A bad day at the online criminal bank

Law enforcement authorities charge "Liberty Reserve" with money laundering. Time to move your money to Bitcoin?


Andrew Leonard
May 28, 2013 8:05PM (UTC)

Just before Memorial Day weekend, a joint operation between law enforcement authorities in the U.S., Costa Rica, and Spain cracked down on Liberty Reserve, an online money exchange network described in an indictment as "the prominent digital form of money laundering used by cyber-criminals worldwide." Liberty Reserve's founder, Arthur Budovsky, a Ukrainian-born former U.S. citizen who had been running his digital currency operation out of Costa Rica since 2006, was arrested in Spain on Friday.

The indictment includes some hilarious details. Liberty Reserve processed over a billion dollars annually, but the only thing necessary to create an account with the service was a mail address. According to the indictment, sample accounts bore such illustrative names as "Russia Hackers" and "Hacker Account." The indictment also includes the assertion that law enforcement authorities intercepted an IM chat in which two Liberty Reserve principals discussed the fact that LR was "a money laundering operation that hackers use."

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Customers of the service, according to the indictment, included "traffickers of stolen credit card data and personal identity information; peddlers of various types of online Ponzi and get-rich-quick schemes; computer hackers for hire; unregulated gambling enterprises; and underground drug-dealing websites."

Those customers are now in a state of some alarm, reports Brian Krebs, an investigative reporter who runs a website focusing on security issues:

"The trouble started on Thursday, when libertyreserve.com inexplicably went offline. The outage set off increasingly anxious discussions on several major cybercrime forums online, as many that work and ply their trade in malicious software and banking fraud found themselves unable to access their funds."

So where will these poor souls look for safer harbor? At Reddit, where one can always find in-depth discussion of the latest digital currency news developments, one recently started discussion thread saw the law enforcement action as a net positive... for Bitcoin, the digital currency currently most beloved by libertarian anarchists.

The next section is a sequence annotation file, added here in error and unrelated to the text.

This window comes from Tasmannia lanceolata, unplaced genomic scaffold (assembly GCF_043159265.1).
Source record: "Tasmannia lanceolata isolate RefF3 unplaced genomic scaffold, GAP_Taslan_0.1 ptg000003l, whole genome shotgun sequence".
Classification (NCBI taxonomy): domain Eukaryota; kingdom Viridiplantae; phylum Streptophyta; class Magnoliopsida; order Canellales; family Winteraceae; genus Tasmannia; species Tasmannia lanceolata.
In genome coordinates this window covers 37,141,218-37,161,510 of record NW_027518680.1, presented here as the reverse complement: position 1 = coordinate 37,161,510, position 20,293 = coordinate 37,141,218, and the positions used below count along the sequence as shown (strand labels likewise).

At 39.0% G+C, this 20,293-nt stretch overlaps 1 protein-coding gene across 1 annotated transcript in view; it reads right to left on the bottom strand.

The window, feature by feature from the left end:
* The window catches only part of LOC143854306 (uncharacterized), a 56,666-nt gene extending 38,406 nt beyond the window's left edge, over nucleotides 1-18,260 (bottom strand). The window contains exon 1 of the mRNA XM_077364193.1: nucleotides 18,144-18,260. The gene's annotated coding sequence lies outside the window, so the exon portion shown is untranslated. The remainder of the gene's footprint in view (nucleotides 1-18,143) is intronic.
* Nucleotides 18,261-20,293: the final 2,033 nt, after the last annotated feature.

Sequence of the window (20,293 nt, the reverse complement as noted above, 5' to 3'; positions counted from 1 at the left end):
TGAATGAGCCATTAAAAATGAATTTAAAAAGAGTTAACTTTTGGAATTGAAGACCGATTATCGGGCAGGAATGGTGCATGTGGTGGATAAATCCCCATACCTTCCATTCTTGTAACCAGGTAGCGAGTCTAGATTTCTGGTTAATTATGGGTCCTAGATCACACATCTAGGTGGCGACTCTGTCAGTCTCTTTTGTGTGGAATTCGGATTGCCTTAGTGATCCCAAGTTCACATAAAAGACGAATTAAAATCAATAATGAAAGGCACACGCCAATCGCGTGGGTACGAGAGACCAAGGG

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It looks like Liberty Reserve is history now. I was surprised to find the sentiment here was largely pessimistic in this regard. Sure, Liberty Reserve was a relatively important way to move fiat into Bitcoin exchanges such as Mt. Gox, but this is a myopic view.

Liberty Reserve's closure could accelerate adoption of Bitcoin, because LR and Bitcoin have been competing for the same users. LR disappearing is natural selection -- centralized virtual currencies have limited lifespans, always.

I'm very sorry for everyone who have lost access to the money they had in LR, but they are now left scratching their heads wondering what to move to. There is really only one realistic answer - Bitcoin. This is a temporary pain which will leave us all stronger.

I find it hard to imagine a more effective way to focus law enforcement attention on Bitcoin than to declare that "LR and Bitcoin have been competing for the same users." But Bitcoin advocates will no doubt shrug at the likely elevation of their favorite currency to Money Laundering Enemy Number One, observing complacently that Bitcoin is designed to avoid many of the flaws that ultimately brought Liberty Reserve down.

Still, Liberty Reserve's fate should give Bitcoin users some pause. As Bitcoin grows, and as criminals increasingly take advantage of its anonymity, lack of centralization, and technological sophistication, governments and law enforcement authorities will devote equally increasing attention to every link in the Bitcoin chain.

It will be a fun showdown to watch.

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Andrew Leonard

Andrew Leonard is a staff writer at Salon. On Twitter, @koxinga21.

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Related Topics ------------------------------------------

Bitcoin Crime Digital Currency Liberty Reserve Money Laundering

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